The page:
Wednesday, July 07, 2010

Britain becomes safe heaven for gay refugees

The UK Supreme Court issued a finding today that gay refugees from countries that discriminate against homosexuality may not be send back to their home countries if there is a risk that they might be persecuted at home. The new conservative-liberal government promised to implement the ruling immediately, adding that they already have stopped sending such refugees back to their home countries. Initially, UK Home Office officials came up with the ingenious idea that gay people, after their deportation, should simply hide their sexual orientation at home, and so they would be fine. Lower courts agreed with the Home Office proposition, but the justices of the Supreme Court decided that that would constitute a violation of these gay people's human rights.

Here are bits from the finding that I did truly enjoy (taken from the UK Guardian website):

Deputy court president Lord Hope said in his ruling: "The ultra-conservative interpretation of Islamic law that prevails in Iran is one example. The rampant homophobic teaching that rightwing evangelical Christian churches indulge in throughout much of sub-Saharan Africa is another."

A "huge gulf" had opened up in attitudes towards gay people, he said. "It is one of the most demanding social issues of our time. Our own government has pledged to do what it can to resolve the problem, but it seems likely to grow and to remain with us for many years." More gay and lesbian people were likely to have to seek protection in this country if it was denied in their home countries, he said.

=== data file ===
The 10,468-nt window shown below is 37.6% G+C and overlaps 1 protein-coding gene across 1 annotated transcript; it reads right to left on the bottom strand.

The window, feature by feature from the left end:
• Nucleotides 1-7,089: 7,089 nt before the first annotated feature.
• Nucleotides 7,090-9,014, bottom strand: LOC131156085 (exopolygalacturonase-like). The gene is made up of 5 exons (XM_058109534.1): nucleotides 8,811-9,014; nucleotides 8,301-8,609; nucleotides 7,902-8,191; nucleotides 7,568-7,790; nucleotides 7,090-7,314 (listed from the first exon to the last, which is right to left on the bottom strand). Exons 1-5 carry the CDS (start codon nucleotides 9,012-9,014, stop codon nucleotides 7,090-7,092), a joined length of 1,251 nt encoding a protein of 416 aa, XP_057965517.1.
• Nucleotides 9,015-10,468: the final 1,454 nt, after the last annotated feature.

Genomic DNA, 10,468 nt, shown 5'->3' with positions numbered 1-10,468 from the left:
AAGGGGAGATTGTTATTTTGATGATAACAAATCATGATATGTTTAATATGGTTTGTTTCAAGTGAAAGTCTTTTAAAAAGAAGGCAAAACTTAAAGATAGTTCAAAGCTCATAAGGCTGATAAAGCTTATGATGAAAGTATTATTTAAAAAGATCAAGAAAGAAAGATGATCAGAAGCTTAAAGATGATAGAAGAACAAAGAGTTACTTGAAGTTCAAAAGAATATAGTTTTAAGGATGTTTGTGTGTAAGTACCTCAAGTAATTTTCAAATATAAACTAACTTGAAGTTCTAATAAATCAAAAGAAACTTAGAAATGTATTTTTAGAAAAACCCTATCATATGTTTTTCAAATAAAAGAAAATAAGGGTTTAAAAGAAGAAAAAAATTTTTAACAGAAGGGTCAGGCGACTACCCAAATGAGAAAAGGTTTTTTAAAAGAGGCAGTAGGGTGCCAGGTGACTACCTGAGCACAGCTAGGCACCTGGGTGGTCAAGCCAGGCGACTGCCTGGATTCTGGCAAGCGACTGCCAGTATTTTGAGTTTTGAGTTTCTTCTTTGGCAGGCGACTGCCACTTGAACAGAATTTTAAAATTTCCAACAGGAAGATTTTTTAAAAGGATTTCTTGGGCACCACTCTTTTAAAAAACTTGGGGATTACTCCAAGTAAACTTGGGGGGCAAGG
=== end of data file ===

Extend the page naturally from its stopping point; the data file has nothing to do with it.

Another member of the court, Lord Rodger, said normal behaviour of gay people must be protected just as it was for heterosexual people. "What is protected is the applicant's right to live freely and openly as a gay man. To illustrate the point with trivial stereotypical examples from British society: just as male heterosexuals are free to enjoy themselves playing rugby, drinking beer and talking about girls with their mates, so male homosexuals are to be free to enjoy themselves going to Kylie concerts, drinking exotically coloured cocktails and talking about boys with their straight female mates."

Leaving aside for a moment the characterization of gay men as being typically this or being typically that, the point is well taken that if this is how you express your identity you have every right in the universe to do so without risking your life. You can see how important this judgment is when you look at how bad the situation for gay people in many countries is.

1 comment:

  1. It's not before time. Other members of the UK judiciary have been giving ample evidence of institutional homophobia. Read the words of Judge Freeman from a case decided in 2005, for example:

    http://www.guardian.co.uk/uk/2005/aug/21/immigration.iran

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